Sheppard Farm awarded Century Farm Designation

Jackson Newspapers
Jackson Newspapers

The Sheppard Farm was recently honored as a Century Farm in Wet Virginia by the Western Conservation District and the West Virginia Conservation Agency. The West Virginia Century Farm Program is designed to recognize those families who have been farming the same tract of land for at least 100 years.

The Sheppard Farm was established in 1901 by Pascal and Lucy Sheppard and is located nine miles north of Sandyville on Route 21. The land has been farmed by five generations of Sheppard family to present, and is the home of the largest known Shellbark Hickory Tree in West Virginia. The tree has a circumference of 146.1 inches and is 90 feet tall with a crown spread of 80.2 feet.

Over the years, the Sheppard family raised corn, tobacco, hay, timber, sheep, and beef cattle. They also grew large truck gardens. 

In the late 1800s  to early 1900s, the family operated a “halfway house” so named because it was located half way between Parkersburg and Ripley and Ravenswood. Travelers could get a meal and a nights’ lodging before continuing on their travels. Family lore tells of the night Jesse James and his gang came to the house, got a hot meal, and bedded down with their horses in the barn, disappearing early the next day.

The original owners, Pascal and Lucy Sheppard, moved from Pee Wee, West Virginia, to the farm and raised five children there.

L.C. and Mamie Sheppard were the second generation of the Sheppard family to operate the farm. L.C. was also a local school teacher, and Mamie, just a few years younger, had been his pupil. The couple married quite young, and they celebrated 80 years of marriage before L.C.’s death just shy of 101 years of age.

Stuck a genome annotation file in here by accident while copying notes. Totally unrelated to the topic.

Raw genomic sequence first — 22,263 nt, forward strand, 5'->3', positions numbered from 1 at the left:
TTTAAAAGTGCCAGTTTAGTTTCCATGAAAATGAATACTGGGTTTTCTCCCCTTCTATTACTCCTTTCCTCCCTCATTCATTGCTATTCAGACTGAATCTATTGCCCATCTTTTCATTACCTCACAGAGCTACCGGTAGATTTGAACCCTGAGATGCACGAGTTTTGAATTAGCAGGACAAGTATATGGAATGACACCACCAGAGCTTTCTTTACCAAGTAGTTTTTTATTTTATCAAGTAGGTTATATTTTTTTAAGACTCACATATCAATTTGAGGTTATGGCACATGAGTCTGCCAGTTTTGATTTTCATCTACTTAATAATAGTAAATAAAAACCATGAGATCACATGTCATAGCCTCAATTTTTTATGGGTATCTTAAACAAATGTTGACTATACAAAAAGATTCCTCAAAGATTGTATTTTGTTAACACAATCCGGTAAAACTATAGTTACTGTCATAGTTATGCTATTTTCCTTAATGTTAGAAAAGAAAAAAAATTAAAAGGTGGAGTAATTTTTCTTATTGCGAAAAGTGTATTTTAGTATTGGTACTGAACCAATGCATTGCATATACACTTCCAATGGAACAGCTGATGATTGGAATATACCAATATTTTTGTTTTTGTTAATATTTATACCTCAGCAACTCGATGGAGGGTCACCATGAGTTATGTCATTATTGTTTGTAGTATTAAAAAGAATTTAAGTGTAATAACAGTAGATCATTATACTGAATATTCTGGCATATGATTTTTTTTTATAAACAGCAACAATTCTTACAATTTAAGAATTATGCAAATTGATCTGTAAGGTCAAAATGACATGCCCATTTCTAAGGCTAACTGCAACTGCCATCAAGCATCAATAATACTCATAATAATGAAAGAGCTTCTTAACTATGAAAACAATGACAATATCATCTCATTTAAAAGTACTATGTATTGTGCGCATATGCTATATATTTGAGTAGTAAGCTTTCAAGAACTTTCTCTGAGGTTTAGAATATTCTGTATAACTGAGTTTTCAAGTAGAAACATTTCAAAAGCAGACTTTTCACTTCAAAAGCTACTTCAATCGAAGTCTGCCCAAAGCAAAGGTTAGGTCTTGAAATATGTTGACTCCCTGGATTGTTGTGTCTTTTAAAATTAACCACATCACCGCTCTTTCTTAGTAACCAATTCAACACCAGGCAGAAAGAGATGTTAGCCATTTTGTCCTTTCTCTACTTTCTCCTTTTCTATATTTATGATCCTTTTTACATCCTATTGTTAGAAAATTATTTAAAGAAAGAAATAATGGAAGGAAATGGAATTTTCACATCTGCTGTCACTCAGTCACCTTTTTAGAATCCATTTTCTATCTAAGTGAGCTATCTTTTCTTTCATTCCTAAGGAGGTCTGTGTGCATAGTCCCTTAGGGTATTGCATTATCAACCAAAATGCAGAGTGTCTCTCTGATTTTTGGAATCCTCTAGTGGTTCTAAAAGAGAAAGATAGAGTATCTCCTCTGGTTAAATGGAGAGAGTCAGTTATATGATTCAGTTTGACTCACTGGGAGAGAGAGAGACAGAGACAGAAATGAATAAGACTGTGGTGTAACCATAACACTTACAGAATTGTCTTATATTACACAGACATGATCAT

L.C., also known as Clair, was well read and kept up with politics and current events all his life. Mamie lived to be 98. Together, they had four children. 

Granddaughter Barbara Sullivan remembers three stars hanging in Mamie’s window during WWII. One for her uncle Pascal who flew fighter planes for the Air Force, another for her uncle Paul who was stationed in Bermuda with the Army, and a third for her father, Blaine, who served with the Navy on the east coast of the United States and in Cuba.

When Blaine returned home from service, he helped with the farm and eventually took over the operation. He and his wife, Wanda, passed the farm to his son Gary, Sr., also known as Dick Sheppard, and his wife, Patricia. They still reside on the farm.

Today, the 535 acre farm is operated by Dick and Patricia’s son Gary Jr. and his wife, Robin, as well as son Greg and his wife, Tracy. They raise beef cattle, hay, and timber. Greg’s son and daughter-in-law, Jarod and Hannah Sheppard, are the sixth generation to live on the farm and are restoring the original house as their home.  

If your family has a farm that has been passed down within the family for 100 years or more, the Western Conservation District and West Virginia Conservation Agency would like to consider you for the Century Farm Award. Please contact Western Conservation District through their website at wvca.us/district/wcd.cfm, by mail at 224C First Street, Point Pleasant, WV 25550, or by phone at 304-675-3054.